Merck Manuals Provides Three Steps to Take Immediately After a Bee Sting

Friday, May 25, 2018 General News
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Physician outlines warning signs of life-threatening allergic reactions

KENILWORTH, N.J., May 24, 2018 /PRNewswire/ -- Nearly a million people visit the emergency room every year for bee and

wasp stings. In many cases, patients and parents can treat the symptoms of less severe reactions to a sting from home, while a small percentage suffering a more dangerous reaction must be rushed to medical care as quickly as possible.

Thomas Arnold, MD, Professor and Chairman, Department of Emergency Medicine, LSU Health Sciences Center Shreveport, breaks down various types of reactions to bee and wasp stings and how to treat them in a new editorial on

Dr. Arnold's editorial details what to watch for in someone who suffers a severe allergic reaction, also known as a generalized reaction. Stings in these individuals can cause anaphylaxis and can be fatal. Symptoms to watch closely for include:

  • A feeling of uneasiness, tingling sensations, and dizziness
  • Generalized itching and hives
  • Swelling of the lips and tongue
  • Wheezing and difficulty breathing
  • Collapse and loss of consciousness

Individuals experiencing these symptoms should be taken to the emergency room immediately. Patients who know they suffer generalized reactions to stings should carry an epinephrine auto-injector at all times. This injection should be used at the first sign of an allergic reaction.

At-home treatment for less severe reactions

Individuals who do not show any signs of a generalized reaction will likely suffer a less severe reaction, also known as a local reaction. Dr. Arnold recommends these three steps to taken at home to reduce pain, redness, swelling and itching.

  1. Remove the stinger with a dull-edged object – Unlike wasps and other kinds of bees, honeybees have a barbed stinger that stays in the skin after a sting, ultimately killing the bee. Remove the stinger and venom sack with a blunt object like the edge of a credit card or a butter knife by gently scraping against the skin.
  2. Apply a cool compress – Ice or another cool compress can reduce pain, while an antihistamine can help ease itching and swelling.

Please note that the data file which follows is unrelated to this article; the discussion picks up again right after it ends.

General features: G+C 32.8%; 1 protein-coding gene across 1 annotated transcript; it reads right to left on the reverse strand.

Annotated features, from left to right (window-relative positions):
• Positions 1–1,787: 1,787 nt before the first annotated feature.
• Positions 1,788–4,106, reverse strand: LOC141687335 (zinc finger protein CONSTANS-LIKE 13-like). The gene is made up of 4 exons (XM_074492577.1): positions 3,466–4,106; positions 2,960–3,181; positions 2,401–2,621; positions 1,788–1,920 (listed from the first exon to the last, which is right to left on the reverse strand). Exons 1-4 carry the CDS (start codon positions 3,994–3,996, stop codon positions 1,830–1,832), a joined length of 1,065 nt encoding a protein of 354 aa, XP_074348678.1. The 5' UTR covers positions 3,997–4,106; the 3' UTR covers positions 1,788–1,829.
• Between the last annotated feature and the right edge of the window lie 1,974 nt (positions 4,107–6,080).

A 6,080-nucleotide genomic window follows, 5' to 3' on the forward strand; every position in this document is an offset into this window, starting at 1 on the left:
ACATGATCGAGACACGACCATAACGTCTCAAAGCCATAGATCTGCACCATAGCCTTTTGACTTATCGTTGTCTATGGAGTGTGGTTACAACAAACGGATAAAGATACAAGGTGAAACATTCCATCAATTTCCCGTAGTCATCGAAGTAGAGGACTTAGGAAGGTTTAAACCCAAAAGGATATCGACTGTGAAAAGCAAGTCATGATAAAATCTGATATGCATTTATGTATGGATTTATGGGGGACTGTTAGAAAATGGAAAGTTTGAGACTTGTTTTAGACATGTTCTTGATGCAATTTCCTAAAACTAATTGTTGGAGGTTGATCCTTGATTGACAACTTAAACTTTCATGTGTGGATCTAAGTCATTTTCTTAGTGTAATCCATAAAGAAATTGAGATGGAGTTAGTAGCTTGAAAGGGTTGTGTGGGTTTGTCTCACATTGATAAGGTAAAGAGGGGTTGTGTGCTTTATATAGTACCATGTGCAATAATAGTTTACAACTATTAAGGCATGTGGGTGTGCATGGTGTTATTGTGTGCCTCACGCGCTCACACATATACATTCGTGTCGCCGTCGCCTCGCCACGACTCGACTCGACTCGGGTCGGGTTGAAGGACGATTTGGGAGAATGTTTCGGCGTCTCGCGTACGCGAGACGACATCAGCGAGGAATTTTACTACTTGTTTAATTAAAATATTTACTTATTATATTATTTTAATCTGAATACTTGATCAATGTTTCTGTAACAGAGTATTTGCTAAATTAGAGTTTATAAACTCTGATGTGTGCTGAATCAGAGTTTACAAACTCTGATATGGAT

3. Elevate the area – The swelling caused by a sting can be quite scary. It's not uncommon for a hand that's stung to swell to twice the size. If the sting is on an extremity that can be raised, elevating it can help reduce swelling.

In his editorial, Dr. Arnold cautions against relying on unconventional remedies with little scientific basis like using meat tenderizer, tobacco juice or baking soda to treat stings. He also offers tips to help avoid bee and wasp stings in the first place.

About The Merck Manuals and MSD Manuals

First published in 1899 as a small reference book for physicians and pharmacists, The Merck Manual grew in size and scope to become one of the world's most widely used comprehensive medical resources for professionals and consumers. As The Manual evolved, it continually expanded the reach and depth of its offerings to reflect the mission of providing the best medical information to a wide cross-section of users, including medical professionals and students, veterinarians and veterinary students, and consumers. In 2015, The Manuals kicked off Global Medical Knowledge 2020, a program to make the best current medical information accessible by up to three billion professionals and patients around the world by 2020. For access to thousands of medical topics with images, videos and a constantly expanding set of resources, visit or and connect with us on social media:

For Consumers in the U.S. and its territories: Twitter and FacebookFor Professionals in the U.S. and its territories: Twitter and Facebook

About Merck

For more than a century, Merck, a leading global biopharmaceutical company known as MSD outside of the United States and Canada, has been inventing for life, bringing forward medicines and vaccines for many of the world's most challenging diseases. Through our prescription medicines, vaccines, biologic therapies and animal health products, we work with customers and operate in more than 140 countries to deliver innovative health solutions. We also demonstrate our commitment to increasing access to health care through far-reaching policies, programs and partnerships. Today, Merck continues to be at the forefront of research to advance the prevention and treatment of diseases that threaten people and communities around the world - including cancer, cardio-metabolic diseases, emerging animal diseases, Alzheimer's disease and infectious diseases including HIV and Ebola. For more information, visit and connect with us on Twitter, Facebook, Instagram, YouTube and LinkedIn.


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